Central Park Five’ Prosecutor Elizabeth Lederer out at Columbia Law Schoolby Tracy Connor, The Daily Beast June 14, 2019
The fallout from the Netflix miniseries about the Central Park Five case, When They See Us, continues to pile up.
Prosecutor Elizabeth Lederer won’t be returning as a part-time lecturer at Columbia Law School after students demanded the university cut ties with her.
“The mini-series has reignited a painful—and vital—national conversation about race, identity, and criminal justice,” law school dean Gillian Lester said in a statement Wednesday that was first reported by Bloomberg Law.
“I am deeply committed to fostering a learning environment that furthers this important and ongoing dialogue, one that draws upon the lived experiences of all members of our community and actively confronts the most difficult issues of our time.”
More than 10,000 people had also signed a petition demanding Columbia cut ties with high-profile former prosecutor Linda Fairstein, but her fate was unclear.
However, Dutton, the publishing company that puts out Fairstein’s crime novels, dropped her under mounting pressure—just days after Fairstein praised the firm for standing by her. Fairstein also relinquished her role at several charities.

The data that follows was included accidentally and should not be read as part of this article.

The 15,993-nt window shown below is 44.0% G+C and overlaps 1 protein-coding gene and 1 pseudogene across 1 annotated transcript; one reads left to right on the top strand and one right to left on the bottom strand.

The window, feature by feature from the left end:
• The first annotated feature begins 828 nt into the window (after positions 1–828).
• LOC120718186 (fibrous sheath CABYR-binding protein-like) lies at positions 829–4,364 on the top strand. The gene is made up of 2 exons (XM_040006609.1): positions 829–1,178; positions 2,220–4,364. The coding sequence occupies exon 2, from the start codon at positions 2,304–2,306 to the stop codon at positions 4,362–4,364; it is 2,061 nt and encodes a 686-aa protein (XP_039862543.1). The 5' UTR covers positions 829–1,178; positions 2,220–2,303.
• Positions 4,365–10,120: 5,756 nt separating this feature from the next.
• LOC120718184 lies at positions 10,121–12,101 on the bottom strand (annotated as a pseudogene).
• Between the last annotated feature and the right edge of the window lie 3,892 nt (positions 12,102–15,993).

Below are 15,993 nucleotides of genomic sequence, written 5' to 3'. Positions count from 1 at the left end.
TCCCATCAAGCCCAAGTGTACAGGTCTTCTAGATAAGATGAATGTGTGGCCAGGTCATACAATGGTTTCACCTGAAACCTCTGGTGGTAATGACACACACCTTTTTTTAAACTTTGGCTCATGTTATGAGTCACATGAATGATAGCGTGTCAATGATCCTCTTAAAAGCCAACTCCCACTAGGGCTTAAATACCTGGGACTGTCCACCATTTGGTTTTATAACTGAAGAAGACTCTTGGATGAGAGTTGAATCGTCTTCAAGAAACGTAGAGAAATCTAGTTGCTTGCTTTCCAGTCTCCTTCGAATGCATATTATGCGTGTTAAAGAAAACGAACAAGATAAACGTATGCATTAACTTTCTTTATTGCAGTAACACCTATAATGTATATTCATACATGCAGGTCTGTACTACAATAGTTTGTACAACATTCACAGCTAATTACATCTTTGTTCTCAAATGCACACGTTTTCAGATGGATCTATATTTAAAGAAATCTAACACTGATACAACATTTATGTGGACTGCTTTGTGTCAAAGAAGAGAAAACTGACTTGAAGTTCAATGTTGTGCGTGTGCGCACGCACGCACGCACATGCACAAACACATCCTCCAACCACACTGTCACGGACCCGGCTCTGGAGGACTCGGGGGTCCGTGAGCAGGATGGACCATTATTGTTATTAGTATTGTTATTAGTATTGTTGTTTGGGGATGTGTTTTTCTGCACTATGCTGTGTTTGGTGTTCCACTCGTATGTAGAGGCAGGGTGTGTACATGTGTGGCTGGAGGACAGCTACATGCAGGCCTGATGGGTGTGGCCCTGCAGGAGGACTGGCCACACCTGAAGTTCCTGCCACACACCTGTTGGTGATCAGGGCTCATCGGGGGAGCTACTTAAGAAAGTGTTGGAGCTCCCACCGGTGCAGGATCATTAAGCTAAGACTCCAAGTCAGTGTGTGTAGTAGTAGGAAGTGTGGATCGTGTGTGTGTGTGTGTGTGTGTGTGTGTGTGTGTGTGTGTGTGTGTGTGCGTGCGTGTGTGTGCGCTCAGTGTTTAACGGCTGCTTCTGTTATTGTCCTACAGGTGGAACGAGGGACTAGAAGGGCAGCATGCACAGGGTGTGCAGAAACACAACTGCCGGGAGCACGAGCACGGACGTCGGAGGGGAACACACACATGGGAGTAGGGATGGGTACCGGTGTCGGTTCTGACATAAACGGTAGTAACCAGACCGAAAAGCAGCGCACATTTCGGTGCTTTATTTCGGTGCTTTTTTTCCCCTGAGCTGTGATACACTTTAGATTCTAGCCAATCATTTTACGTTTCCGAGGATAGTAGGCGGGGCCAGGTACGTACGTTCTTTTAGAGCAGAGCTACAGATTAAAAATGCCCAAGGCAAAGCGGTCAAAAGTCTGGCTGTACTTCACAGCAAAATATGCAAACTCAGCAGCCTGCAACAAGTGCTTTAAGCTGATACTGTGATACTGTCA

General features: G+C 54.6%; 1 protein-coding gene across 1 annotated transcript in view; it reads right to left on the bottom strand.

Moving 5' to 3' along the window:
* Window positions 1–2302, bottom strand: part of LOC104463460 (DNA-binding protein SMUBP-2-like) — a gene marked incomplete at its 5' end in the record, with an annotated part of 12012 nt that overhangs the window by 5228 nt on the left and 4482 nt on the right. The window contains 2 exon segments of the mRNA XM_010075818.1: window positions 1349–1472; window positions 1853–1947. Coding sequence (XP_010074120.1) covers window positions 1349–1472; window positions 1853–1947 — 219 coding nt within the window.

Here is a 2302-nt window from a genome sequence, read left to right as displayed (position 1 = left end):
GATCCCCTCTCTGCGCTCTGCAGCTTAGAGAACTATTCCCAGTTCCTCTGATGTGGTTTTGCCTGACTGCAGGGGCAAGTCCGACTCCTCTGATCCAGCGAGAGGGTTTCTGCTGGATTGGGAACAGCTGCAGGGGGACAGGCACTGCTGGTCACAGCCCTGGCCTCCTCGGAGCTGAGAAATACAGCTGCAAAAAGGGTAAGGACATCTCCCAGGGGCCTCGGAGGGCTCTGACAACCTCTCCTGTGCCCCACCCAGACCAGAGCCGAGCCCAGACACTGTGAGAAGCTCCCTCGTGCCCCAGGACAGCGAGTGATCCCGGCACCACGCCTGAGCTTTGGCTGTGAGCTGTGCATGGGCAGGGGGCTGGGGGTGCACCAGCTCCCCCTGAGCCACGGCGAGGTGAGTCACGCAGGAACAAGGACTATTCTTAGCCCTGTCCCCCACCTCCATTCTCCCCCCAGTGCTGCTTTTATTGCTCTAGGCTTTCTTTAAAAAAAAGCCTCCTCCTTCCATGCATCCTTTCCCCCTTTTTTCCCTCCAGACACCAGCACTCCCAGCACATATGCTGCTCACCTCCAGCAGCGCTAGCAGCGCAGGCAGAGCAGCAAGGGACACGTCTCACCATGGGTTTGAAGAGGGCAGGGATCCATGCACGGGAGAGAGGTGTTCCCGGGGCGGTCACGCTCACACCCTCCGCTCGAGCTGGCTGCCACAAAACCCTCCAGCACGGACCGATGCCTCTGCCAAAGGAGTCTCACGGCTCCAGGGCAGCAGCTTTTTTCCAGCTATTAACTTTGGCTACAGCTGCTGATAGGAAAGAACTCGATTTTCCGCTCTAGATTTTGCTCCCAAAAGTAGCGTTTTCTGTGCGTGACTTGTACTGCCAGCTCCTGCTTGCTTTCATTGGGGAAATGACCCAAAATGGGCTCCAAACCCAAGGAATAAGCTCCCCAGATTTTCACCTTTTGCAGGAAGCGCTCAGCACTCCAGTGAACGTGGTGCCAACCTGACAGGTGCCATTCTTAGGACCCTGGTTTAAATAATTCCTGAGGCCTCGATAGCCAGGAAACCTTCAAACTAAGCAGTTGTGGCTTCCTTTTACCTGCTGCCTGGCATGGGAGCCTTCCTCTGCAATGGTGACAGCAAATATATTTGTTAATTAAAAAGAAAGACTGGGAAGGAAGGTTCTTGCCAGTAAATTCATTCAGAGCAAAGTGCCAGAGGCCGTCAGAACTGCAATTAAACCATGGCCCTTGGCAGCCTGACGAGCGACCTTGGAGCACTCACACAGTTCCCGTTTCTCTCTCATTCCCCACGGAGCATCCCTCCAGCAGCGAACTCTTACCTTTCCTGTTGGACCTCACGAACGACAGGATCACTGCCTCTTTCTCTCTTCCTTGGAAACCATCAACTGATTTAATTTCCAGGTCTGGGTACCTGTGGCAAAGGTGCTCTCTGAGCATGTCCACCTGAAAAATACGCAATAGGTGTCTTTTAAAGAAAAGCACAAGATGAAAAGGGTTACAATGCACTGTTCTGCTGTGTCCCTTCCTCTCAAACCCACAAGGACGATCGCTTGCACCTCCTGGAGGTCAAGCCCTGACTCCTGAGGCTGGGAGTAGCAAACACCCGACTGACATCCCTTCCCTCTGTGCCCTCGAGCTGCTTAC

Fairstein has slammed the miniseries by acclaimed director Ava DuVernay as a “pack of lies” and pushed back on its portrayal of her and Lederman as racists who railroaded five black youths for the 1989 rape of a white jogger in Central Park.
After serial sex offender Matias Reyes copped to committing the vicious assault alone in 2001—and DNA proved he was the rapist—the five had their convictions vacated with the agreement of the DA’s office. In 2014, the city settled a lawsuit with the five for $41 million.
Nevertheless, Fairstein has continued to insist that she did nothing wrong, suggesting in a Wall Street Journal op-ed that the teens might have been accomplices in the rape and were still guilty of other crimes committed in the park that night.
Both Fairstein and Lederer came under fire in 2012 when Ken Burns’ documentary about the case was released. But DuVernay’s dramatization of the case has been Netflix’s most-watched series every day since it’s May 31 premiere and has galvanized opposition to the lawyers.